With the US-led international troops set to leave Afghanistan in 2014, the country is once again at the crossroads in its search for peace and stability. Even after the Taliban’s ouster from power and a decade-long war that followed, the spectre of the 1990s is staring at modern Afghanistan. The federal government is now weak, society is fragmented, different militia are rising, the Taliban is strong and international troops are leaving. Will Afghanistan fall back to post-Soviet days?
Veteran journalist Hiranmay Karlekar is attempting to address this question in his latest book, Endgame in Afghanistan: For Whom the Dice Rolls. Backed by extensive research and situation analysis, the book examines “whether the United States can win the Afghan war even if Pakistan continues in its present duplicitous course”. The author is nearly convinced that big trouble is awaiting Afghanistan after the US withdrawal. A jihadi takeover of the country may lead to a similar victory of jihadi groups in Pakistan, which “will not be without serious threats to America”. The fall of Pakistan to Islamic militants “would enable” the Taliban-Al Qaeda combine “to access nuclear weapons”.
Moreover, the presence of Al Qaeda and its affiliates in West Asia-North Africa “is beginning to be felt” after popular revolts swept through the region in late 2010. “An Al Qaeda or Islamist takeover of the Middle East will radically alter the global balance of political and economic power.” Mr Karlekar says the US has to do more to avert these pending tragedies. He suggests the US should consider boosting ties with other big powers, especially Russia, which allowed Nato troops to use its air route to take supplies to Pakistan, in its efforts to win the Afghan war, instead of remaining dependent on Pakistan. “Russia’s support will have to be a key element in defeating the Taliban and Al Qaeda and ensuring a peaceful, stable democratic order, respecting human rights and gender justice, in Afghanistan and Central Asia,” he writes.
Islamic militancy, however, is not a monolithic phenomenon, not even in Afghanistan. There are serious differences among militant groups, even among the affiliates of Al Qaeda. Look at today’s Afghanistan. It’s the Taliban that’s leading militancy in the country now, not Al Qaeda. The Al Qaeda founded by Osama bin Laden, according to several estimates, is lying low in Pakistan with crippled operational capability, thanks to the hunt started after 9/11 under the American leadership.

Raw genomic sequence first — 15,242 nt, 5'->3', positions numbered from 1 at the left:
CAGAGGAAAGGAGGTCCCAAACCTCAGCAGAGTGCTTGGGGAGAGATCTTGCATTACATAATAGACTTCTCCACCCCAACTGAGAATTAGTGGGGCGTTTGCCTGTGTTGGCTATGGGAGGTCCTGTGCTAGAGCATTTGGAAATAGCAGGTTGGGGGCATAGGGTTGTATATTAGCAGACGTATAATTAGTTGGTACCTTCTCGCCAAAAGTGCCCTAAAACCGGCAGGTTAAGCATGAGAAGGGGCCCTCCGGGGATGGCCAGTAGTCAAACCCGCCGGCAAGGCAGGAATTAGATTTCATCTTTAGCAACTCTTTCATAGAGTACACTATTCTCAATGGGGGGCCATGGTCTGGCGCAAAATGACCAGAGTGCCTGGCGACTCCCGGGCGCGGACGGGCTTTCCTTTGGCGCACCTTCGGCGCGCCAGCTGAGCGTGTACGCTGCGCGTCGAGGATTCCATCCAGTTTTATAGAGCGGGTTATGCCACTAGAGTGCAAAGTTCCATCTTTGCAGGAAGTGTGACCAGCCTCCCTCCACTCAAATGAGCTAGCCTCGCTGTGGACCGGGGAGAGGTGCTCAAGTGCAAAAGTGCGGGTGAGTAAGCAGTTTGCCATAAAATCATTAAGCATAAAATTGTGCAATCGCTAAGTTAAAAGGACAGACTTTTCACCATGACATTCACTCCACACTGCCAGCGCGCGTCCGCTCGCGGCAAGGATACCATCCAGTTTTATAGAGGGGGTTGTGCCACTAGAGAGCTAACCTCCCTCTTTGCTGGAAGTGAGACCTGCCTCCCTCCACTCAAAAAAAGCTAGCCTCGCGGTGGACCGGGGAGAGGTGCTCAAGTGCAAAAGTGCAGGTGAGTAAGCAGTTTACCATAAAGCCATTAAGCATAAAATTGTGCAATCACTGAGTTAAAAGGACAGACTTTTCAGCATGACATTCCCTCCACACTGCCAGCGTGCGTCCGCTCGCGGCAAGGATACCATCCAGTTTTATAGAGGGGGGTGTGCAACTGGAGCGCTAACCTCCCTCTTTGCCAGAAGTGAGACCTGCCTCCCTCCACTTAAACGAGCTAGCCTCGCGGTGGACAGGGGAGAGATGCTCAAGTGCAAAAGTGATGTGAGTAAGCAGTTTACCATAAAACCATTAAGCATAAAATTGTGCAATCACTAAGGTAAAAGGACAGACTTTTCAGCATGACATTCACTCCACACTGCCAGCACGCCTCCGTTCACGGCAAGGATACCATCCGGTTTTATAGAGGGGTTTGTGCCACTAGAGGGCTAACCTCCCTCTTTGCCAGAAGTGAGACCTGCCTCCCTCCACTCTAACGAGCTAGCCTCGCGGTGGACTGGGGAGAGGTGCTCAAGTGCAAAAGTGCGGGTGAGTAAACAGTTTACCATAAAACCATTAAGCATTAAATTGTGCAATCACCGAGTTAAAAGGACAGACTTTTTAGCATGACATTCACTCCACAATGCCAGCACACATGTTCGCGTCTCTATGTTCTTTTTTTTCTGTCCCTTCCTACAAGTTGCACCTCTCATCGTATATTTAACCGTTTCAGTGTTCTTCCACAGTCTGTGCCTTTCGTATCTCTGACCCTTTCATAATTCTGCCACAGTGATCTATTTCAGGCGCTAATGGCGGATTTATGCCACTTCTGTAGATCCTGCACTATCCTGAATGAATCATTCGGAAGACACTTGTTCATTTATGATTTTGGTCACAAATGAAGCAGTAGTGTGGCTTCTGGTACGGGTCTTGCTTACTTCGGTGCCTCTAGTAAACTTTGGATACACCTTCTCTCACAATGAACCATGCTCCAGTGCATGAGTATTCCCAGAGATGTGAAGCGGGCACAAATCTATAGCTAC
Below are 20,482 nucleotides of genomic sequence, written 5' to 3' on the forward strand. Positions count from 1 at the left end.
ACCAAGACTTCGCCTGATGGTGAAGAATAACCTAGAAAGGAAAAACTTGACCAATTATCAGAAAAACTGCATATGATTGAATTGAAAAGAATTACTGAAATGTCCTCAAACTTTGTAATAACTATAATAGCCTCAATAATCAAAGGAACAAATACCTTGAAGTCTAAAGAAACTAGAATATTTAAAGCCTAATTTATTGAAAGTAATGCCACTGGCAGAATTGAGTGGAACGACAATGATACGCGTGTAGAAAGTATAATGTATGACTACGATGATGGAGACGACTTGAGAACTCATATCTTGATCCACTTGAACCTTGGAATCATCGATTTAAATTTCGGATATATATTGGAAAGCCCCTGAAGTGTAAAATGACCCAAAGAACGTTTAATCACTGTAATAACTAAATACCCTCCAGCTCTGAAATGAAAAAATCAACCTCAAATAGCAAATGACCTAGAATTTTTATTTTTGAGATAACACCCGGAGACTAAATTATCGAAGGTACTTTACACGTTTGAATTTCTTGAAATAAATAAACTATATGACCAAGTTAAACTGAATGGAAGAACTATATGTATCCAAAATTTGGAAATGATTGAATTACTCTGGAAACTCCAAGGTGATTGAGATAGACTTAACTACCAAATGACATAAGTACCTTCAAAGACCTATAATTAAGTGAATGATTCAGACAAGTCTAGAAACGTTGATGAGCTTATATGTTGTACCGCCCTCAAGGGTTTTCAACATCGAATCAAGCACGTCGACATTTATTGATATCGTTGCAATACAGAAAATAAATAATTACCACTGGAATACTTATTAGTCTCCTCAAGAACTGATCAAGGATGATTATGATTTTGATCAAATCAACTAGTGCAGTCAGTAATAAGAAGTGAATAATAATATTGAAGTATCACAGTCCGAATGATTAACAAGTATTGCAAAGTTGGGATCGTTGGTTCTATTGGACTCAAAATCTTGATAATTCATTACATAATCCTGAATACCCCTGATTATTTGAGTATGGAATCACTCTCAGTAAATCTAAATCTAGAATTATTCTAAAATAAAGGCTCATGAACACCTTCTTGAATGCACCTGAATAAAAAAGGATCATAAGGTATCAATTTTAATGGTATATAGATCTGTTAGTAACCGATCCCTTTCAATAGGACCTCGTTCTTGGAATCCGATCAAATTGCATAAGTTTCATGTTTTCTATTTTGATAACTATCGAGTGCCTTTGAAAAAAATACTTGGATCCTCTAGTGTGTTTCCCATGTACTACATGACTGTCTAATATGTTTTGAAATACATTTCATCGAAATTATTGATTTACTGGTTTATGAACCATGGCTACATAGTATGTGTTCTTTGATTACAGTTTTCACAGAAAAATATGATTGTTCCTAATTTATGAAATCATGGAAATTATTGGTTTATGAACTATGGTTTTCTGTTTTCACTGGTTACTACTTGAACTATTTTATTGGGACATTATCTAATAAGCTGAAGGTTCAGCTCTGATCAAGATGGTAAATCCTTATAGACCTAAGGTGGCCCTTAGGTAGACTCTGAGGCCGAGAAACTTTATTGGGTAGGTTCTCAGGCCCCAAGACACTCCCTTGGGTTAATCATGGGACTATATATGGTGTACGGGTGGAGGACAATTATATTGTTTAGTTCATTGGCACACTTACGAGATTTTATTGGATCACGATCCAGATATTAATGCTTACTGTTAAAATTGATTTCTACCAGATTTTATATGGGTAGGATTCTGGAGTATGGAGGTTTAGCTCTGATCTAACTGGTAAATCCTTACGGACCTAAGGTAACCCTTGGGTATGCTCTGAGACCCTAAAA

The regional affiliates of Al Qaeda, such as Al Qaeda in the Islamic Maghreb (AQIM), Al Qaeda in the Arabian Peninsula and Al Shabaab of Somalia, are now more active than the Al Qaeda core. Though these regional groups have declared their allegiance to Al Qaeda’s creed, they are run by local leaders and there are no credible sources that suggest there’s a channel of communication or co-ordination among these leaders. In fact, some leaders such as Abu Musab Abdel Wadoud of AQIM are distanced from the Al Qaeda core. As US-based private intelligence group STRATFOR reported in last October: “AQIM has seen severe internal fighting over these doctrinal issues, and several former leaders of Algeria’s Salafist Group for Preaching and Combat left the group because of this conflict.
Further, it is widely believed that the death of Somali Al Qaeda leader Fazul Abdullah Mohammed was arranged by leaders of Somali jihadist group Al Shabaab, which he had criticised sharply.” In other words, the Al Qaeda core constitutes only a very small part of the larger jihadist movement. It has not conducted a successful terrorist attack in years.
Politically, the Al Qaeda brand of Islam has never taken off. It failed to make inroads in Islamic societies except for recruiting some jihadis. It could not even canalise popular anger against dictators in Arab countries. The recent Arab revolts underscore the resurgence of a different kind of political Islam, not that of Al Qaeda. But the Al Qaeda being presented in the book is a homogeneous force spread across border that’s waiting in the wings to strike the world once the Americans are gone from Afghanistan.
Even though the Taliban is powerful in Afghanistan, it’s not a given that the outfit would capture Kabul as soon as the international troops withdraw. It may be noted that the Mohammad Najibullah government stood firm in the aftermath of the Soviet withdrawal in 1989. It was after the inflows of money and goods from Moscow stopped, following the disintegration of the Soviet Union in 1991, that the Najibullah government was rendered vulnerable to Mujahideen attacks. Still, what followed was not a sudden Taliban takeover, but a prolonged civil war among Mujahideen militias. The Taliban, backed by Pakistan, captured Kabul only in 1996, but failed to defeat Ahmad Shah Massoud’s militias. But according to Endgame the only likely scenario is the rise of the Taliban and the subsequent strengthening of the Al Qaeda brand of political Islam across Asia.
The book touches on several aspects of the conflict, including the ideological threat the Taliban poses to European modernity, and takes the reader for a long ride through the history and complexities of the wars Afghanistan fought. It’s rich in information that any student of strategic studies would find valuable. Even so, Endgame offers a simplified view of the strategic realities in Asia.
ENDGAME IN AFGHANISTAN: FOR WHOM THE DICE ROLLS
Sage; 380 pages; Rs 495